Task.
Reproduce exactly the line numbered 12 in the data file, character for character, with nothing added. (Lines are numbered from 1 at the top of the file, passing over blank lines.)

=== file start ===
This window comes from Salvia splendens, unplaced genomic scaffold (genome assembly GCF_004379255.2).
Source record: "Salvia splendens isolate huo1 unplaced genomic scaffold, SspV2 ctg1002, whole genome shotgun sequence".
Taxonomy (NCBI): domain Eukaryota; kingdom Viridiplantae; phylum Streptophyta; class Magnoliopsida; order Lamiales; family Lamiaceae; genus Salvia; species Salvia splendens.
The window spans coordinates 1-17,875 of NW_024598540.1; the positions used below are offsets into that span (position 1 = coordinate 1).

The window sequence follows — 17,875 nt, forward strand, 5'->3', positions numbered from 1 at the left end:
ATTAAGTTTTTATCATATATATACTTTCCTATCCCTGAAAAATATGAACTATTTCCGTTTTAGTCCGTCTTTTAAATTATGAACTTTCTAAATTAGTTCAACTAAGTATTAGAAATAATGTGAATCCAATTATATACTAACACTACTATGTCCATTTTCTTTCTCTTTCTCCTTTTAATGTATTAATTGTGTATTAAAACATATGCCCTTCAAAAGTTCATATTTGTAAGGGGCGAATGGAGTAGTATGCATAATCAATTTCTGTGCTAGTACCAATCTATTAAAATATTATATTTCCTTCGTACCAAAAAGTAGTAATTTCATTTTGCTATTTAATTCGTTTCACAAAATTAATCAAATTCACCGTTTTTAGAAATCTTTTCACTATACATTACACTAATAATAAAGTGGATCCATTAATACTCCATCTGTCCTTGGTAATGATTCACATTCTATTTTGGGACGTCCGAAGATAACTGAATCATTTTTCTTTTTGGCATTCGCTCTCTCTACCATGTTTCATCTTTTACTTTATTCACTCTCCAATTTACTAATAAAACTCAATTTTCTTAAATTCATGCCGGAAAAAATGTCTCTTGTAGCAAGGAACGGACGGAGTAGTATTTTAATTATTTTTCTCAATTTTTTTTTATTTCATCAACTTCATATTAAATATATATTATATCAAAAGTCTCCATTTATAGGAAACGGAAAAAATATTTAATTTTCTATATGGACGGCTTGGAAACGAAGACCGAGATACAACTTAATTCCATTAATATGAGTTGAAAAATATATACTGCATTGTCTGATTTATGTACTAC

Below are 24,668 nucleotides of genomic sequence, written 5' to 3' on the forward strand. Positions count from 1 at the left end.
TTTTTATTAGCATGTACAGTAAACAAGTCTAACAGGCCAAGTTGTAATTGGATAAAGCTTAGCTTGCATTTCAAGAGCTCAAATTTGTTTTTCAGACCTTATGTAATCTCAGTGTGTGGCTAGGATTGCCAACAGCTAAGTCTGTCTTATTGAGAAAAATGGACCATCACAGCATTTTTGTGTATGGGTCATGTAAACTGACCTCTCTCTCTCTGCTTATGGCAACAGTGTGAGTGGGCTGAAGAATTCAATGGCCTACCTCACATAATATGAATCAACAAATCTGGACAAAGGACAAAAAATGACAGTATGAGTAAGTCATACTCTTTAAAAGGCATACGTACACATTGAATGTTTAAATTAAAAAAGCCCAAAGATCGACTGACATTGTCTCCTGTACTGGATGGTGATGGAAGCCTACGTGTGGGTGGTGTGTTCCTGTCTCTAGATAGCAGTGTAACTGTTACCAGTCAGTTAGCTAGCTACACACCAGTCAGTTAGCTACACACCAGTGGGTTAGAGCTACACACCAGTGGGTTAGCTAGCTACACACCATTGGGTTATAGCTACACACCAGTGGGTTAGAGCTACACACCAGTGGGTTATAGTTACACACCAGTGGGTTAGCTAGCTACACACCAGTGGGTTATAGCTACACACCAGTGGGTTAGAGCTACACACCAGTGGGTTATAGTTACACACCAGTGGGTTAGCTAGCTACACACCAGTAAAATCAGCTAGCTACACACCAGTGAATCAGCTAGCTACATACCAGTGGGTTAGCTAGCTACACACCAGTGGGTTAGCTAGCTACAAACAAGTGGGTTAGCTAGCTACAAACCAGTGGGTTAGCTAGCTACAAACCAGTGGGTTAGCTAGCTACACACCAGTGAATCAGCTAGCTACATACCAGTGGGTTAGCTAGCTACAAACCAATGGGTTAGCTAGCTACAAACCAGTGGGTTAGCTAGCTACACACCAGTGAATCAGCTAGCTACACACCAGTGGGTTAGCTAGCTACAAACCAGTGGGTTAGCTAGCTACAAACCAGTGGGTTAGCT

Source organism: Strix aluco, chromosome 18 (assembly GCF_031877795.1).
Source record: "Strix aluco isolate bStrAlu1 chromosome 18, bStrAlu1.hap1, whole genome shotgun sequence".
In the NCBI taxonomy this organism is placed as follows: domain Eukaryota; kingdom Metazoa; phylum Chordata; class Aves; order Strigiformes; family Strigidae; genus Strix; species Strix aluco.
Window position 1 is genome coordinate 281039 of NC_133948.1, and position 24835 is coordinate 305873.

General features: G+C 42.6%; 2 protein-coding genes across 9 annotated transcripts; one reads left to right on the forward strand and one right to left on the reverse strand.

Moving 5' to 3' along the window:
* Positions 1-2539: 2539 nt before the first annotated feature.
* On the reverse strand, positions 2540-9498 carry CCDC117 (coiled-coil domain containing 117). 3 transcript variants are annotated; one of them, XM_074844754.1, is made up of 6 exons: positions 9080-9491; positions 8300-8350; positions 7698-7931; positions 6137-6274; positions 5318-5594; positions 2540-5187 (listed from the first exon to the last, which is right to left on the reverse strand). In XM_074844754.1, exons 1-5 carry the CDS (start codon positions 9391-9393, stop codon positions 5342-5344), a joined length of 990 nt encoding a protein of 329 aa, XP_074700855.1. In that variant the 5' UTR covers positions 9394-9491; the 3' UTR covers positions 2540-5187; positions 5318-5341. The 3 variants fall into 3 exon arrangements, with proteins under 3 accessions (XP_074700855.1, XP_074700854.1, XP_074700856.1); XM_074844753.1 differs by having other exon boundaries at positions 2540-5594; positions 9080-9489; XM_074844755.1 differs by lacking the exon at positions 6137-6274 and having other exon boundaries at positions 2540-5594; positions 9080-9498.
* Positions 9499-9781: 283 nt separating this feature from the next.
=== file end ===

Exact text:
Window position 1 is genome coordinate 281039 of NC_133948.1, and position 24835 is coordinate 305873.